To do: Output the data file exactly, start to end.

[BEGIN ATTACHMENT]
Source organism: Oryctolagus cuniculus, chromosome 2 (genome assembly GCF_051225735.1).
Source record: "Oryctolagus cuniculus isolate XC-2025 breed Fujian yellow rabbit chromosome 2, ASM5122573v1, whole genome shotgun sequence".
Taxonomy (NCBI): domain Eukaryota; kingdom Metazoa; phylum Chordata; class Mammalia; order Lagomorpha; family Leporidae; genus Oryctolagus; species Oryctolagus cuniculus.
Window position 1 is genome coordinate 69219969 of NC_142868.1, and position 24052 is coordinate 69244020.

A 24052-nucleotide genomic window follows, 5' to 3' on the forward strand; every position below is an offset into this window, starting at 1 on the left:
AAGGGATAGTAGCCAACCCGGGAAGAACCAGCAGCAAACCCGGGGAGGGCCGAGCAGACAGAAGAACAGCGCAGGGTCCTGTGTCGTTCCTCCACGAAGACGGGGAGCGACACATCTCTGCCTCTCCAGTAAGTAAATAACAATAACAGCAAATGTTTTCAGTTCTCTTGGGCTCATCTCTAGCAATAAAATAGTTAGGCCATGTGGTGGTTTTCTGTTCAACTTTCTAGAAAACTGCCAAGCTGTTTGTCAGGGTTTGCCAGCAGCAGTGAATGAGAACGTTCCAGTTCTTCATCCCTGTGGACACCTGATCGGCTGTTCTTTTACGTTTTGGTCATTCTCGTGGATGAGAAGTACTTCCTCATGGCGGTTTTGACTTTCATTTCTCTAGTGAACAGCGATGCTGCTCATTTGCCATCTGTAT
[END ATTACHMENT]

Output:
Source organism: Oryctolagus cuniculus, chromosome 2 (genome assembly GCF_051225735.1).
Source record: "Oryctolagus cuniculus isolate XC-2025 breed Fujian yellow rabbit chromosome 2, ASM5122573v1, whole genome shotgun sequence".
Taxonomy (NCBI): domain Eukaryota; kingdom Metazoa; phylum Chordata; class Mammalia; order Lagomorpha; family Leporidae; genus Oryctolagus; species Oryctolagus cuniculus.
Window position 1 is genome coordinate 69219969 of NC_142868.1, and position 24052 is coordinate 69244020.

A 24052-nucleotide genomic window follows, 5' to 3' on the forward strand; every position below is an offset into this window, starting at 1 on the left:
AAGGGATAGTAGCCAACCCGGGAAGAACCAGCAGCAAACCCGGGGAGGGCCGAGCAGACAGAAGAACAGCGCAGGGTCCTGTGTCGTTCCTCCACGAAGACGGGGAGCGACACATCTCTGCCTCTCCAGTAAGTAAATAACAATAACAGCAAATGTTTTCAGTTCTCTTGGGCTCATCTCTAGCAATAAAATAGTTAGGCCATGTGGTGGTTTTCTGTTCAACTTTCTAGAAAACTGCCAAGCTGTTTGTCAGGGTTTGCCAGCAGCAGTGAATGAGAACGTTCCAGTTCTTCATCCCTGTGGACACCTGATCGGCTGTTCTTTTACGTTTTGGTCATTCTCGTGGATGAGAAGTACTTCCTCATGGCGGTTTTGACTTTCATTTCTCTAGTGAACAGCGATGCTGCTCATTTGCCATCTGTAT